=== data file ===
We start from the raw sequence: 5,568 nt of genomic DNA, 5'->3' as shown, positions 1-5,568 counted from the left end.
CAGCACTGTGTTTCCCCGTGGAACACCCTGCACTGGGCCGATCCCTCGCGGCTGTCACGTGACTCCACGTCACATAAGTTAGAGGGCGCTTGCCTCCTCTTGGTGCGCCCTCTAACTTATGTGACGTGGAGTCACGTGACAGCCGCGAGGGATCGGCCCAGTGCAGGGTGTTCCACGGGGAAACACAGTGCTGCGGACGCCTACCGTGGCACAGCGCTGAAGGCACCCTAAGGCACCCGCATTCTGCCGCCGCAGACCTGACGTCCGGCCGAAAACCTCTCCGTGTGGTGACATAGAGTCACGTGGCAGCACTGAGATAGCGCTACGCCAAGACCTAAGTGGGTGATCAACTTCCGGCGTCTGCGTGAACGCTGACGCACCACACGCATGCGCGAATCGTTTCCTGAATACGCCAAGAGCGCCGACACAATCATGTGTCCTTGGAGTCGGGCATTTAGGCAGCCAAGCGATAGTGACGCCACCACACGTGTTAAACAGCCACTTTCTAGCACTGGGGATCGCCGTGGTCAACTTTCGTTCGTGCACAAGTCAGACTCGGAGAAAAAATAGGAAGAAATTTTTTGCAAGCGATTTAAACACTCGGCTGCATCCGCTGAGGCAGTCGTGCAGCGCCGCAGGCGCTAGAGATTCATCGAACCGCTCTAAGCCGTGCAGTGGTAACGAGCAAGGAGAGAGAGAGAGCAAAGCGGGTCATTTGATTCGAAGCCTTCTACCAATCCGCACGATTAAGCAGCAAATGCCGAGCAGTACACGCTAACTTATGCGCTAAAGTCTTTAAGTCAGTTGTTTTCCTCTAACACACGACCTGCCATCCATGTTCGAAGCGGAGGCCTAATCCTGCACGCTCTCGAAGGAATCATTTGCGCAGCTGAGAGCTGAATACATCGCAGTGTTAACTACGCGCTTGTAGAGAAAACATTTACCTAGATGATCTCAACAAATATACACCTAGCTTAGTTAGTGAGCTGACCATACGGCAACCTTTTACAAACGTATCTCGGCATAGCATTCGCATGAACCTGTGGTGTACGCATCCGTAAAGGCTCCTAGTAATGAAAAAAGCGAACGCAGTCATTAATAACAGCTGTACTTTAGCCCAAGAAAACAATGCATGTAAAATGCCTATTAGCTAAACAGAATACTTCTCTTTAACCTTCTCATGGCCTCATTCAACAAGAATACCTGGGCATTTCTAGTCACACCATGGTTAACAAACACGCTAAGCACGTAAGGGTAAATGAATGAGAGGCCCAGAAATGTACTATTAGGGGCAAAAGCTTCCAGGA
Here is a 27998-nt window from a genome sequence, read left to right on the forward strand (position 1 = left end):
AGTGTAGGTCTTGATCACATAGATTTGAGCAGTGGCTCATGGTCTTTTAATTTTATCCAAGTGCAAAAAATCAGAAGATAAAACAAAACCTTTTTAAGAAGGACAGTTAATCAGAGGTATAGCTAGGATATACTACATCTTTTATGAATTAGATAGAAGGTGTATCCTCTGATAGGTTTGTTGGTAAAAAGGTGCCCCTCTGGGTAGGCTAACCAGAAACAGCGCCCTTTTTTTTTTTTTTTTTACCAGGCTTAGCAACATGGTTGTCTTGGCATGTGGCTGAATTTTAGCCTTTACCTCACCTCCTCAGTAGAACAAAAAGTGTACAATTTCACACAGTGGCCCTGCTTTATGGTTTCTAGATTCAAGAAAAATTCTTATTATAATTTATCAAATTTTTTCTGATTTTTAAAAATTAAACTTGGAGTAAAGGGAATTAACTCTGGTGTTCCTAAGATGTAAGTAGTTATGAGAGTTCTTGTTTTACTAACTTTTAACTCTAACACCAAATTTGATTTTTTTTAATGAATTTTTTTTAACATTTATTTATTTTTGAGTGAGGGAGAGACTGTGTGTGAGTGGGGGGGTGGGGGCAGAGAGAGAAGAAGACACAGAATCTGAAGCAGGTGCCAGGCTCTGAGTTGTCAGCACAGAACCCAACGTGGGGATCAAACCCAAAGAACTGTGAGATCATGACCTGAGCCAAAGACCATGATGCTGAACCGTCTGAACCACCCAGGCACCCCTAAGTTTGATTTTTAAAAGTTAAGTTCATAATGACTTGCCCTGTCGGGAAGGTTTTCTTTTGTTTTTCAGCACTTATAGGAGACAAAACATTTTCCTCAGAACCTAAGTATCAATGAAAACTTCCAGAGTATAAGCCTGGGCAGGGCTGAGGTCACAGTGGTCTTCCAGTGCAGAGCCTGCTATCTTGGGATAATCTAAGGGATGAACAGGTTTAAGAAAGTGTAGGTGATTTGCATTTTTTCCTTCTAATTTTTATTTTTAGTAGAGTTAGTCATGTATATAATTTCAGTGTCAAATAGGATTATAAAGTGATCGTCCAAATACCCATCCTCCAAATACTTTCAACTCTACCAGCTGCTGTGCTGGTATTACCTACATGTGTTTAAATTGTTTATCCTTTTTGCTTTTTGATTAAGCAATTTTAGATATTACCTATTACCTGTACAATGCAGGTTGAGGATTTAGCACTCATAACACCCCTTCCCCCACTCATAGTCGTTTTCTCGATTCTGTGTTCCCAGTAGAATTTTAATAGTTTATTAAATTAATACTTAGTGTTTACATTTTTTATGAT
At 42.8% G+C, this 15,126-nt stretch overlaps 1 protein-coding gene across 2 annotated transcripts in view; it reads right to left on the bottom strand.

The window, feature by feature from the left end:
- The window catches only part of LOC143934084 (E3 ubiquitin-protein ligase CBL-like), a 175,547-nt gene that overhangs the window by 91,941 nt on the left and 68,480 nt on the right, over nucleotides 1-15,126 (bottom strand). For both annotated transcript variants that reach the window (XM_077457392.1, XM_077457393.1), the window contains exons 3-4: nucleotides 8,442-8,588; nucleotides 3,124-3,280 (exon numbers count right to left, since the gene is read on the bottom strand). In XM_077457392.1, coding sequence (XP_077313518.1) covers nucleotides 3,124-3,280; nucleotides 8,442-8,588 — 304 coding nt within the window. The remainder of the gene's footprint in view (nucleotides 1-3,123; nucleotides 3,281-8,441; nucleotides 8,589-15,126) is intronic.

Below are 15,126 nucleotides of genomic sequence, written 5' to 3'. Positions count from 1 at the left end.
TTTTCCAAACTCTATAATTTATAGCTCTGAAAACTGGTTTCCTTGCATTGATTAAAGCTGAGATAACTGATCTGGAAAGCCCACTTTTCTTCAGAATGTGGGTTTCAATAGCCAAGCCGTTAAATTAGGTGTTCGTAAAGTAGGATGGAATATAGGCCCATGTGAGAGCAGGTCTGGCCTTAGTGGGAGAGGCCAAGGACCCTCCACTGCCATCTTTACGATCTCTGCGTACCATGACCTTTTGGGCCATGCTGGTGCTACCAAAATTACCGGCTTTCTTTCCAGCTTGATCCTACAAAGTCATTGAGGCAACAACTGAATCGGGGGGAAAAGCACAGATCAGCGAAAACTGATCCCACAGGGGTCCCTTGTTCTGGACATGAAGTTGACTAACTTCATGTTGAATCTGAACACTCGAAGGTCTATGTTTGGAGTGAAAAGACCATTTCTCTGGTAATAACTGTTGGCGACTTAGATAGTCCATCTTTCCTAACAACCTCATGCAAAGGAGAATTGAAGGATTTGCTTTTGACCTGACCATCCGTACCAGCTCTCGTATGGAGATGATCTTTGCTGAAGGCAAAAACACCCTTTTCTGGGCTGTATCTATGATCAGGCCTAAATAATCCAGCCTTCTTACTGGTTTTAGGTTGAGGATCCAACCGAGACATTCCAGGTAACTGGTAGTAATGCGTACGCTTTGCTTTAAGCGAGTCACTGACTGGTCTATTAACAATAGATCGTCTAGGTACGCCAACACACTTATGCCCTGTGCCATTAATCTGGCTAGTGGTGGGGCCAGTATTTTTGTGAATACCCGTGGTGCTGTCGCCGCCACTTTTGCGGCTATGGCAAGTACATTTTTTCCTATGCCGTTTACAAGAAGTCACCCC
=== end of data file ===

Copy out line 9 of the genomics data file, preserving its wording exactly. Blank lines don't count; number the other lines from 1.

TTTTCCAAACTCTATAATTTATAGCTCTGAAAACTGGTTTCCTTGCATTGATTAAAGCTGAGATAACTGATCTGGAAAGCCCACTTTTCTTCAGAATGTGGGTTTCAATAGCCAAGCCGTTAAATTAGGTGTTCGTAAAGTAGGATGGAATATAGGCCCATGTGAGAGCAGGTCTGGCCTTAGTGGGAGAGGCCAAGGACCCTCCACTGCCATCTTTACGATCTCTGCGTACCATGACCTTTTGGGCCATGCTGGTGCTACCAAAATTACCGGCTTTCTTTCCAGCTTGATCCTACAAAGTCATTGAGGCAACAACTGAATCGGGGGGAAAAGCACAGATCAGCGAAAACTGATCCCACAGGGGTCCCTTGTTCTGGACATGAAGTTGACTAACTTCATGTTGAATCTGAACACTCGAAGGTCTATGTTTGGAGTGAAAAGACCATTTCTCTGGTAATAACTGTTGGCGACTTAGATAGTCCATCTTTCCTAACAACCTCATGCAAAGGAGAATTGAAGGATTTGCTTTTGACCTGACCATCCGTACCAGCTCTCGTATGGAGATGATCTTTGCTGAAGGCAAAAACACCCTTTTCTGGGCTGTATCTATGATCAGGCCTAAATAATCCAGCCTTCTTACTGGTTTTAGGTTGAGGATCCAACCGAGACATTCCAGGTAACTGGTAGTAATGCGTACGCTTTGCTTTAAGCGAGTCACTGACTGGTCTATTAACAATAGATCGTCTAGGTACGCCAACACACTTATGCCCTGTGCCATTAATCTGGCTAGTGGTGGGGCCAGTATTTTTGTGAATACCCGTGGTGCTGTCGCCGCCACTTTTGCGGCTATGGCAAGTACATTTTTTCCTATGCCGTTTACAAGAAGTCACCCC